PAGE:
In an attempt to balance the advantages of an aggressive surgical resection against the risk of significant morbidity associated with this, a pre-operative grading system has recently been proposed that considers the extent of invasion of the hypothalamus by the tumour as opposed to the traditional anatomical localisation . In this grading, type 0 represents no hypothalamic involvement, in type 1 the tumour distorts or elevates the hypothalamus, but the latter is still visible, whilst in type 2 tumours the hypothalamus is no longer visible (Figure 2). In a cohort of 66 paediatric patients there was a significant relationship between a higher the pre-operative grade and a higher rate of post-operative morbidity. Consequently, it was proposed that a gross total resection should be attempted in type 0 and 1 tumours and a sub-total resection, leaving only the hypothalamic component of the tumour, in patients with a type 2 tumour . It should be noted, however, that the gross total removal of a tumour that is not invading the hypothalamus or a sub-total resection leaving only the hypothalamic component of the tumour, is not without its risks. Furthermore, surgical experience has been noted to have a significant impact, justifying the management of these patients in a centre that has a particular interest in them . Whilst this grading system was developed in a paediatric population, it could equally be applied to an adult population. There is some evidence, however, that the craniopharyngiomas that arise in adults are less likely to invade the hypothalamus. Nevertheless, in recent large adult series only about 50% of patients are having a gross total resection, which is similar to paediatric series, because of the recognised significant morbidity associated with surgical injury to the hypothalamus [17, 35].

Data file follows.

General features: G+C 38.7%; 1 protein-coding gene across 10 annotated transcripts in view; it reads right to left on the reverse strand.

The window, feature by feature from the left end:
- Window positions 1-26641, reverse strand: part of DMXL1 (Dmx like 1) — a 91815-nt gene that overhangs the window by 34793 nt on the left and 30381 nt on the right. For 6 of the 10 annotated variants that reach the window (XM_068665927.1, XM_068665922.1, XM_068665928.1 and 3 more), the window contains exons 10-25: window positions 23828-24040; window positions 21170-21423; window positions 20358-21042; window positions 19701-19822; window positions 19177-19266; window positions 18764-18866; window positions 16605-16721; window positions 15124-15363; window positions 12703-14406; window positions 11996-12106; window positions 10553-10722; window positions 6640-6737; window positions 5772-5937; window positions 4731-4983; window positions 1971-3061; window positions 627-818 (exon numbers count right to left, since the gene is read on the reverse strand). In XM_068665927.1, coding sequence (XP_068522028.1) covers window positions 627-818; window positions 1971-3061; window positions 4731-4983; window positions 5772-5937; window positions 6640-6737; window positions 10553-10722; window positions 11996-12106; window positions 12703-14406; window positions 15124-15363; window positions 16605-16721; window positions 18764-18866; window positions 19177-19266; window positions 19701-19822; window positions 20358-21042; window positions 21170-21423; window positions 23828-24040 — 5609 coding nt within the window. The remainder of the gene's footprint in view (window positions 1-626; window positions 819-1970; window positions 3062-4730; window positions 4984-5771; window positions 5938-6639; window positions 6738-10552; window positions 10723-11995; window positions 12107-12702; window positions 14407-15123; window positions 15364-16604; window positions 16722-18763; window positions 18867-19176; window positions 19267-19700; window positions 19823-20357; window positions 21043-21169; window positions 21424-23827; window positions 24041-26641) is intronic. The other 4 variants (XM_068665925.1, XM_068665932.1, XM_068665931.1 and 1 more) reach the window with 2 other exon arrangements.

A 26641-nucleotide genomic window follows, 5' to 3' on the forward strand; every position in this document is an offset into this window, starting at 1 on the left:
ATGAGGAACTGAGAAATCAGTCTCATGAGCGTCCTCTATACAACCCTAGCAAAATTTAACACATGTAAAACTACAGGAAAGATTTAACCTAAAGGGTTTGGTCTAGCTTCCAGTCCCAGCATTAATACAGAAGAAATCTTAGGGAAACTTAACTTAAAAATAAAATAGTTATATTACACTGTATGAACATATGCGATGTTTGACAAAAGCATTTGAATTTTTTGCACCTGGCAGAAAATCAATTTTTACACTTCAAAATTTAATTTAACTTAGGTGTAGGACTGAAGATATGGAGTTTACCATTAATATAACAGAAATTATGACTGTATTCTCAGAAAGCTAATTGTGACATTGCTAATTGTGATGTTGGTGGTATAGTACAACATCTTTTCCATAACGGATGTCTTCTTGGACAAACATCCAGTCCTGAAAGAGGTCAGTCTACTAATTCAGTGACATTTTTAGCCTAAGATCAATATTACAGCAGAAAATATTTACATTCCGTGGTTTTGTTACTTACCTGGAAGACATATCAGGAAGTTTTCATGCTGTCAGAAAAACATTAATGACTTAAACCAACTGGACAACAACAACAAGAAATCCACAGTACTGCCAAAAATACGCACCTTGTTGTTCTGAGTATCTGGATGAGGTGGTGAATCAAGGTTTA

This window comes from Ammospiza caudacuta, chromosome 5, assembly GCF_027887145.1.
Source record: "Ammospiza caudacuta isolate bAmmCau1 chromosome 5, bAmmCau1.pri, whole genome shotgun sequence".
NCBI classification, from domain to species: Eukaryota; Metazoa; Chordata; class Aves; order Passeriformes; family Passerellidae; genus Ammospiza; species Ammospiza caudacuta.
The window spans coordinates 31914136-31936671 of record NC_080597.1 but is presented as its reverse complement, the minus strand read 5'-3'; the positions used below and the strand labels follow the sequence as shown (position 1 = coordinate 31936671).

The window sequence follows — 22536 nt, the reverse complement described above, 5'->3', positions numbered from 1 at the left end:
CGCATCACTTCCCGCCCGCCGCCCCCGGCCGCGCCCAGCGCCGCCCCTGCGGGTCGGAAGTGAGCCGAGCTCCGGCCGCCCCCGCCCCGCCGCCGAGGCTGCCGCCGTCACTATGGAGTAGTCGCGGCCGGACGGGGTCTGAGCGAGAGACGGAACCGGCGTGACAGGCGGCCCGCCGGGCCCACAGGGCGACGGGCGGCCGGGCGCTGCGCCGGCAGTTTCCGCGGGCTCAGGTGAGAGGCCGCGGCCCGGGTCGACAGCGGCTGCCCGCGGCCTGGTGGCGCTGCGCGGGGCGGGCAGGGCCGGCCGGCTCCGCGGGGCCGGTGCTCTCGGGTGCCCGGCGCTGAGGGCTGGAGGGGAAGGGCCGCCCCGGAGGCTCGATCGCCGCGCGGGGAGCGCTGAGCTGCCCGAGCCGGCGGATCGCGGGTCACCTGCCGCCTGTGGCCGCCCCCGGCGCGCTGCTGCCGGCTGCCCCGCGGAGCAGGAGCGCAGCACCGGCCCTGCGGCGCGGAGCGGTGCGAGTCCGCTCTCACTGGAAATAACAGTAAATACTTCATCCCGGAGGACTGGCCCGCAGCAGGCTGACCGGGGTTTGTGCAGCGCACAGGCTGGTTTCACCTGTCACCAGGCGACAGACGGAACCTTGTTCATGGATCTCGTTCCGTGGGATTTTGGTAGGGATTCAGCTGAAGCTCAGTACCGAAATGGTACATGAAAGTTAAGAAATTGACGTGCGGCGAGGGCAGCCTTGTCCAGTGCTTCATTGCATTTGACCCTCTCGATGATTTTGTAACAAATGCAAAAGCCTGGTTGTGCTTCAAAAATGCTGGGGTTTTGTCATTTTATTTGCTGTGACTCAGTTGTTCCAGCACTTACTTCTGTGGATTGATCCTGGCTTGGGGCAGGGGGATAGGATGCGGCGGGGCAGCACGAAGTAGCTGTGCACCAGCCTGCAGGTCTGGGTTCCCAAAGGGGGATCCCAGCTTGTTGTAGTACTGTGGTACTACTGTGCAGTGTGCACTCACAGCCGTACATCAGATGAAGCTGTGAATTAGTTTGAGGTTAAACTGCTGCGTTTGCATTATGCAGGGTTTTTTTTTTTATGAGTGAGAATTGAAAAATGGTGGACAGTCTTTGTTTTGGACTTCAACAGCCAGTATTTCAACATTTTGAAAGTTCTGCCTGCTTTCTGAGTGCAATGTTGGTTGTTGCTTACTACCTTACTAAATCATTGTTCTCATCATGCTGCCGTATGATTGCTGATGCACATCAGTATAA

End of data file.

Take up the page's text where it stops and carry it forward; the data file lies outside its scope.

Residual tumour, confirmed on post-operative MRI, is generally treated with external beam radiotherapy, however, stereotactic radiosurgery (gamma knife) has been used . The use of proton beam radiotherapy for residual disease is currently being investigated .
Occasionally, a patient presents with a purely cystic tumour. The management options for these tumours also includes the stereotactic placement of a catheter to allow repeated aspiration. Furthermore, the use of intracystic radiotherapy (Yttrium-90 or Phosporus-32)  or chemotherapy (Bleomycin)  has had some success.
There is no place for systemic chemotherapy, however recently the use of immunological therapy has been considered. Interferon alpha had a minimal effect when given systemically but there has been some success when used intracystically .
Post-operatively there is usually an improvement in visual deficits . Lifelong follow-up by an ophthalmologist is however recommended. By contrast, the endocrine disturbances are likely to be permanent, if not exacerbated by surgery . Obesity is present in 50% of patients, whilst about 80% of patients require two or more anterior pituitary hormone replacement therapy and permanent diabetes insipidus occurs in up to 75% of adults and 90% of children . Lifelong review by an endocrinologist is clearly necessary.
Prognosis and quality of life
The overall five-year survival is 80% but the survival is better in children (85% 5 year survival) than in older adults (40% 5 year survival) [3, 16, 17]. Survival, however, may be associated with marked disability.
The historical treatment of patients with craniopharyngiomas has been described as a pendulum . The gross total removal of a tumour that is invading the hypothalamus is technically demanding but achievable. There is, however, a definite mortality (up to 10%) with this procedure and despite a gross total resection a recurrence rate (up to 15%) [5, 8]. The clinical outcome however can be less than ideal with hypothalamic dysfunction (hyperphagia, obesity, behavioural disorders, memory problems, loss of neurovegetative homeostasis) and an altered neuropsychological profile (marked distractibility, difficulties in perceptual organisation, poor verbal memory), that even with the use of hormonal replacement therapy, have a significant impact on daily activities in both adult and paediatric patients [28, 29, 33, 42]. The pendulum has thus swung away from attempting gross total resection in those patients with hypothalamic invasion to a less radical approach. In these patients, the hypothalamic component of the tumour is left and treated with post-operative radiotherapy. There is some recent evidence in a paediatric population that the 5-year survival in patients with this dichotomised regime is 80%, in keeping with previously published series in which all the patients underwent a gross total resection . Whilst there is no improvement in mortality using this treatment protocol, there is some evidence that there is reduced hypothalamic dysfunction in this population.